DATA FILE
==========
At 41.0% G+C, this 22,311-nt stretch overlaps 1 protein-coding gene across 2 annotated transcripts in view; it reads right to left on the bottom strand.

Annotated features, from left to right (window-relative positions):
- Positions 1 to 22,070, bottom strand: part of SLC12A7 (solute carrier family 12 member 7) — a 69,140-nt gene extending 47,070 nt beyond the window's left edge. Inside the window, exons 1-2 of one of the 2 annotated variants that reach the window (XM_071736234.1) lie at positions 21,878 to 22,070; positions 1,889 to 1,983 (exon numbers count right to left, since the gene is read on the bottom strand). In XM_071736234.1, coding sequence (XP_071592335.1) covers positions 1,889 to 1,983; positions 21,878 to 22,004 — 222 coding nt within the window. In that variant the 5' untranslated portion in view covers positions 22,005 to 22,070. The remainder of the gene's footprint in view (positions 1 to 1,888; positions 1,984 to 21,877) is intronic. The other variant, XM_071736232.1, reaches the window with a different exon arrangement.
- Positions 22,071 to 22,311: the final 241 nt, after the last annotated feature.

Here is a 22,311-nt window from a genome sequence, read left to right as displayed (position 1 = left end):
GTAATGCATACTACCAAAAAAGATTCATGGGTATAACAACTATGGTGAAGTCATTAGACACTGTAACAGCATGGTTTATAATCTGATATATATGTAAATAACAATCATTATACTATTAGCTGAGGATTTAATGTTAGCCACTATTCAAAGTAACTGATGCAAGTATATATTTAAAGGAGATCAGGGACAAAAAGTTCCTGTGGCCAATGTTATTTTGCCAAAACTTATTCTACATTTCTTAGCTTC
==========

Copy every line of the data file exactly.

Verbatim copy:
At 41.0% G+C, this 22,311-nt stretch overlaps 1 protein-coding gene across 2 annotated transcripts in view; it reads right to left on the bottom strand.

Annotated features, from left to right (window-relative positions):
- Positions 1 to 22,070, bottom strand: part of SLC12A7 (solute carrier family 12 member 7) — a 69,140-nt gene extending 47,070 nt beyond the window's left edge. Inside the window, exons 1-2 of one of the 2 annotated variants that reach the window (XM_071736234.1) lie at positions 21,878 to 22,070; positions 1,889 to 1,983 (exon numbers count right to left, since the gene is read on the bottom strand). In XM_071736234.1, coding sequence (XP_071592335.1) covers positions 1,889 to 1,983; positions 21,878 to 22,004 — 222 coding nt within the window. In that variant the 5' untranslated portion in view covers positions 22,005 to 22,070. The remainder of the gene's footprint in view (positions 1 to 1,888; positions 1,984 to 21,877) is intronic. The other variant, XM_071736232.1, reaches the window with a different exon arrangement.
- Positions 22,071 to 22,311: the final 241 nt, after the last annotated feature.

Here is a 22,311-nt window from a genome sequence, read left to right as displayed (position 1 = left end):
GTAATGCATACTACCAAAAAAGATTCATGGGTATAACAACTATGGTGAAGTCATTAGACACTGTAACAGCATGGTTTATAATCTGATATATATGTAAATAACAATCATTATACTATTAGCTGAGGATTTAATGTTAGCCACTATTCAAAGTAACTGATGCAAGTATATATTTAAAGGAGATCAGGGACAAAAAGTTCCTGTGGCCAATGTTATTTTGCCAAAACTTATTCTACATTTCTTAGCTTC